The Study Of Corrosion Behaviour Of Cu In Some Commercial Beverages By Chemical And Electrochemical Measurement
Authors: Xiaonan Wang, Bev Christian, and Mark Pritzgker Company: BlackBerry and Department of Chemical Engineer Date Published: 5/14/2013
ICSR (Soldering and Reliability)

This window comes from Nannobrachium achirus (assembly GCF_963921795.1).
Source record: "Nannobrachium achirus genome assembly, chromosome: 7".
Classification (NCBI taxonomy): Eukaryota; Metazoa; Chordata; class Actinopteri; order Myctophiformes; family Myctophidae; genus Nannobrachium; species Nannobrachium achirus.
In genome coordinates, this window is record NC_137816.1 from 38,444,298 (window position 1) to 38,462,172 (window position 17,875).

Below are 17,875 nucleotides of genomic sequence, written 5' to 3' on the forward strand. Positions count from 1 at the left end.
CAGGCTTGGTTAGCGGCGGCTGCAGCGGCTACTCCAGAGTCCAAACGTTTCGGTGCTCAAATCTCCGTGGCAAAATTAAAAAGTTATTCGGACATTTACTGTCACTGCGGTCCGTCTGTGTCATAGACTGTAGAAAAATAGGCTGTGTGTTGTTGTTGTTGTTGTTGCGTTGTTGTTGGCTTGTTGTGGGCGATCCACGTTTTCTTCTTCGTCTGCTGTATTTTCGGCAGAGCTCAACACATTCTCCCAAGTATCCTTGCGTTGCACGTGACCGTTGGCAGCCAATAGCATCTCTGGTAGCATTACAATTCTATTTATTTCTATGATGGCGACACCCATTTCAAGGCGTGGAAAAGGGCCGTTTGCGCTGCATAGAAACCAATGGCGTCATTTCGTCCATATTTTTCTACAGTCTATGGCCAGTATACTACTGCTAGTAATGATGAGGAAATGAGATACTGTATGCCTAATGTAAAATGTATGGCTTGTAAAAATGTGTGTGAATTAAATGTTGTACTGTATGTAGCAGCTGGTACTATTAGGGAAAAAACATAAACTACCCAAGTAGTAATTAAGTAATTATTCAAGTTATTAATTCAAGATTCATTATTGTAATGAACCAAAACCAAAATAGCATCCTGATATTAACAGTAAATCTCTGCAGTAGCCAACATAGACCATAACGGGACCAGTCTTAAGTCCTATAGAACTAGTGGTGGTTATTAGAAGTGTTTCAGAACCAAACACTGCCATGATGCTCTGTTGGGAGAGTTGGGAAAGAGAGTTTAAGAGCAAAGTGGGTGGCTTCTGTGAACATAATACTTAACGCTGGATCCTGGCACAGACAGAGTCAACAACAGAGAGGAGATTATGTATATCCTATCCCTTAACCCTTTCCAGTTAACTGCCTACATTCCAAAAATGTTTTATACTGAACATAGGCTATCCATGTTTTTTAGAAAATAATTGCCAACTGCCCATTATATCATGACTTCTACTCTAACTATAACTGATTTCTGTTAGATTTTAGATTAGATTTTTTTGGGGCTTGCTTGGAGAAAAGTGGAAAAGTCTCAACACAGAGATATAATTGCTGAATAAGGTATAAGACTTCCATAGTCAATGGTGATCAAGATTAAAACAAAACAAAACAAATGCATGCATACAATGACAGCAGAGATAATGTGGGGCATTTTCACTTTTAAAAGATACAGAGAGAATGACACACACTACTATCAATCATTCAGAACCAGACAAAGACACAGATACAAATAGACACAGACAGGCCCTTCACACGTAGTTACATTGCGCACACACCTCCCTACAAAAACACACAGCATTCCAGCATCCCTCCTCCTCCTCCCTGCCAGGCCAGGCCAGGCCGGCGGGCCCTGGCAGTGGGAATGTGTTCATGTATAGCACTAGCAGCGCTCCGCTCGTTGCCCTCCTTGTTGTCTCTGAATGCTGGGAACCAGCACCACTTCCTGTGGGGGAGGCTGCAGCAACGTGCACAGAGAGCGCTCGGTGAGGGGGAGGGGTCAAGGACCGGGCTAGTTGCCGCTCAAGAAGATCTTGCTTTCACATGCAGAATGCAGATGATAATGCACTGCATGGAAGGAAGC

Abstract: The corrosion behaviour of pure copper in 16 selected commercial beverages was studied. Experiments were also conducted in the presence of citric and phosphoric acids to investigate their role in the corrosion process in these beverages. Two experimental approaches were used to investigate the corrosion behavior: a chemical method in which the dissolved metal concentration was measured after immersion of a sample in a beverage and an electrochemical method using the Tafel extrapolation technique. The metal surfaces were also examined by SEM/EDX after the immersion tests and electrochemical polarization. Among the important conclusions from this research are that the order in which the various beverages affect the corrosion rate as evaluated by Tafel extrapolation of the polarization curves did not agree with the order based on measurement of the dissolved metal concentration as determined by the immersion tests. Second, the ranking of the beverages according to their ability to dissolve copper based on shortterm immersion tests (1 day) did not agree with that based on long-term tests (~5 or 7 days). These discrepancies likely stem from the complicated dynamics of the corrosion of metal and the various physical, chemical and electrochemical processes that take place in these beverages. No simple correlation was found between the beverage properties and composition and the dissolved copper concentrations after immersion, whether based on shortterm or long-term tests. However, the corrosion rate of copper in the 7 soft drinks as determined by the Tafel extrapolation method was found to depend on the pH, but not in other beverages such as juices, hot drinks, milk and alcohol. SEM examination of copper surfaces showed that they corroded uniformly in all test beverages. Evidence for the formation of corrosion products containing chlorine was found in both the immersion test and the polarization scan when the applied potential increased to 1.0 V above the open-circuit potential. Of the beverages considered in this study, Gatorade was consistently found to be the most corrosive for copper.